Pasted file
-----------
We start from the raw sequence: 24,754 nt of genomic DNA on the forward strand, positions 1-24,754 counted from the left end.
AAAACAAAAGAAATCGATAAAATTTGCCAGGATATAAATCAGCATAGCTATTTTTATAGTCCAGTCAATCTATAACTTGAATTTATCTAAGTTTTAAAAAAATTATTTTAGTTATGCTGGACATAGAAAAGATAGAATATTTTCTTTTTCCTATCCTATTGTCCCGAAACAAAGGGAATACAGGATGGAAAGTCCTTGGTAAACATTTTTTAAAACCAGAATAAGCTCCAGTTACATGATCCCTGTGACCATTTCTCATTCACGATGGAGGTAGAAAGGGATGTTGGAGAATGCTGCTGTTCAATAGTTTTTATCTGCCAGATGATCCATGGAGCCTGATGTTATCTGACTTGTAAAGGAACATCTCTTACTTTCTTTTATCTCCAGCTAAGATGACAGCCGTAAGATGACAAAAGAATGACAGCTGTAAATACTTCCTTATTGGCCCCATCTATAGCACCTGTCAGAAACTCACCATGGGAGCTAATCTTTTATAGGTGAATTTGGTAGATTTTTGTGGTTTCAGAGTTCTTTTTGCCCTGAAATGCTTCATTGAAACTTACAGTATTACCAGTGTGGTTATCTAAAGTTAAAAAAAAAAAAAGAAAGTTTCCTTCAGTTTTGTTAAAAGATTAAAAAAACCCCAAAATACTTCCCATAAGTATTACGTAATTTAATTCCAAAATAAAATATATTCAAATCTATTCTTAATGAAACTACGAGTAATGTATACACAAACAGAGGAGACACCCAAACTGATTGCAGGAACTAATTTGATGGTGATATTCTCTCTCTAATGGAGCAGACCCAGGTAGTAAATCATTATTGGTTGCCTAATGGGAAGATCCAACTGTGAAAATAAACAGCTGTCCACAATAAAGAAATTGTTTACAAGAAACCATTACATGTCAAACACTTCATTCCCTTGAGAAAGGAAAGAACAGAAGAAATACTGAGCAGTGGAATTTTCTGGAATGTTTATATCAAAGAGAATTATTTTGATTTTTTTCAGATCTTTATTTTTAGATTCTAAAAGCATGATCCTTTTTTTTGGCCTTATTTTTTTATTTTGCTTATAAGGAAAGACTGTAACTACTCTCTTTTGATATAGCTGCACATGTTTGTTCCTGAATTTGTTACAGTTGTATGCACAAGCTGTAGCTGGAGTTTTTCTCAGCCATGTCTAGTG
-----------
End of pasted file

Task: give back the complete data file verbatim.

We start from the raw sequence: 24,754 nt of genomic DNA on the forward strand, positions 1-24,754 counted from the left end.
AAAACAAAAGAAATCGATAAAATTTGCCAGGATATAAATCAGCATAGCTATTTTTATAGTCCAGTCAATCTATAACTTGAATTTATCTAAGTTTTAAAAAAATTATTTTAGTTATGCTGGACATAGAAAAGATAGAATATTTTCTTTTTCCTATCCTATTGTCCCGAAACAAAGGGAATACAGGATGGAAAGTCCTTGGTAAACATTTTTTAAAACCAGAATAAGCTCCAGTTACATGATCCCTGTGACCATTTCTCATTCACGATGGAGGTAGAAAGGGATGTTGGAGAATGCTGCTGTTCAATAGTTTTTATCTGCCAGATGATCCATGGAGCCTGATGTTATCTGACTTGTAAAGGAACATCTCTTACTTTCTTTTATCTCCAGCTAAGATGACAGCCGTAAGATGACAAAAGAATGACAGCTGTAAATACTTCCTTATTGGCCCCATCTATAGCACCTGTCAGAAACTCACCATGGGAGCTAATCTTTTATAGGTGAATTTGGTAGATTTTTGTGGTTTCAGAGTTCTTTTTGCCCTGAAATGCTTCATTGAAACTTACAGTATTACCAGTGTGGTTATCTAAAGTTAAAAAAAAAAAAAGAAAGTTTCCTTCAGTTTTGTTAAAAGATTAAAAAAACCCCAAAATACTTCCCATAAGTATTACGTAATTTAATTCCAAAATAAAATATATTCAAATCTATTCTTAATGAAACTACGAGTAATGTATACACAAACAGAGGAGACACCCAAACTGATTGCAGGAACTAATTTGATGGTGATATTCTCTCTCTAATGGAGCAGACCCAGGTAGTAAATCATTATTGGTTGCCTAATGGGAAGATCCAACTGTGAAAATAAACAGCTGTCCACAATAAAGAAATTGTTTACAAGAAACCATTACATGTCAAACACTTCATTCCCTTGAGAAAGGAAAGAACAGAAGAAATACTGAGCAGTGGAATTTTCTGGAATGTTTATATCAAAGAGAATTATTTTGATTTTTTTCAGATCTTTATTTTTAGATTCTAAAAGCATGATCCTTTTTTTTGGCCTTATTTTTTTATTTTGCTTATAAGGAAAGACTGTAACTACTCTCTTTTGATATAGCTGCACATGTTTGTTCCTGAATTTGTTACAGTTGTATGCACAAGCTGTAGCTGGAGTTTTTCTCAGCCATGTCTAGTG